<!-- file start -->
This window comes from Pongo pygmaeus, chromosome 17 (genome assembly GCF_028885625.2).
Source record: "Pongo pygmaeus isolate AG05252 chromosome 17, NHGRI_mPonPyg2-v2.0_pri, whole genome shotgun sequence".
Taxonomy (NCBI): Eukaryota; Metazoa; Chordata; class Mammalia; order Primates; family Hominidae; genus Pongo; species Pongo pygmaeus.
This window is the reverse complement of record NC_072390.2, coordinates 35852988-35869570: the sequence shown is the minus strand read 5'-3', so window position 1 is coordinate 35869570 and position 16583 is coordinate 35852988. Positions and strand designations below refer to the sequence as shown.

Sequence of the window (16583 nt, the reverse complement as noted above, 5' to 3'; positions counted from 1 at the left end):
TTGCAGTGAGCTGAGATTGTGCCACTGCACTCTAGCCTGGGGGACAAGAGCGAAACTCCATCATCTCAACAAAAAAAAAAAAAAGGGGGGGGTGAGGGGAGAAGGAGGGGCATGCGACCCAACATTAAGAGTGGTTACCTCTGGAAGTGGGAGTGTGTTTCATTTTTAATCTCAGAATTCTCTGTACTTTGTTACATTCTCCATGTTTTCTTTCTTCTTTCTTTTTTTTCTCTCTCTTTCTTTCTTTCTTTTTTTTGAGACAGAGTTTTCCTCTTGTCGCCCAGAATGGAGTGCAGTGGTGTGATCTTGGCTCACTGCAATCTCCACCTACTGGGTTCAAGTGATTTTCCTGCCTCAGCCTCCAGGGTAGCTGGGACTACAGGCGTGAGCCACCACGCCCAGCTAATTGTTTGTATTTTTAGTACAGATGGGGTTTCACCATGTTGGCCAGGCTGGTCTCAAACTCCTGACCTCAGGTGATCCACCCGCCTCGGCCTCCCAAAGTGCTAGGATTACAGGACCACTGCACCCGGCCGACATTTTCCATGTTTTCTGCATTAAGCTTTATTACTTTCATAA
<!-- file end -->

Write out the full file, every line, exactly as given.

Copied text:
This window comes from Pongo pygmaeus, chromosome 17 (genome assembly GCF_028885625.2).
Source record: "Pongo pygmaeus isolate AG05252 chromosome 17, NHGRI_mPonPyg2-v2.0_pri, whole genome shotgun sequence".
Taxonomy (NCBI): Eukaryota; Metazoa; Chordata; class Mammalia; order Primates; family Hominidae; genus Pongo; species Pongo pygmaeus.
This window is the reverse complement of record NC_072390.2, coordinates 35852988-35869570: the sequence shown is the minus strand read 5'-3', so window position 1 is coordinate 35869570 and position 16583 is coordinate 35852988. Positions and strand designations below refer to the sequence as shown.

Sequence of the window (16583 nt, the reverse complement as noted above, 5' to 3'; positions counted from 1 at the left end):
TTGCAGTGAGCTGAGATTGTGCCACTGCACTCTAGCCTGGGGGACAAGAGCGAAACTCCATCATCTCAACAAAAAAAAAAAAAAGGGGGGGGTGAGGGGAGAAGGAGGGGCATGCGACCCAACATTAAGAGTGGTTACCTCTGGAAGTGGGAGTGTGTTTCATTTTTAATCTCAGAATTCTCTGTACTTTGTTACATTCTCCATGTTTTCTTTCTTCTTTCTTTTTTTTCTCTCTCTTTCTTTCTTTCTTTTTTTTGAGACAGAGTTTTCCTCTTGTCGCCCAGAATGGAGTGCAGTGGTGTGATCTTGGCTCACTGCAATCTCCACCTACTGGGTTCAAGTGATTTTCCTGCCTCAGCCTCCAGGGTAGCTGGGACTACAGGCGTGAGCCACCACGCCCAGCTAATTGTTTGTATTTTTAGTACAGATGGGGTTTCACCATGTTGGCCAGGCTGGTCTCAAACTCCTGACCTCAGGTGATCCACCCGCCTCGGCCTCCCAAAGTGCTAGGATTACAGGACCACTGCACCCGGCCGACATTTTCCATGTTTTCTGCATTAAGCTTTATTACTTTCATAA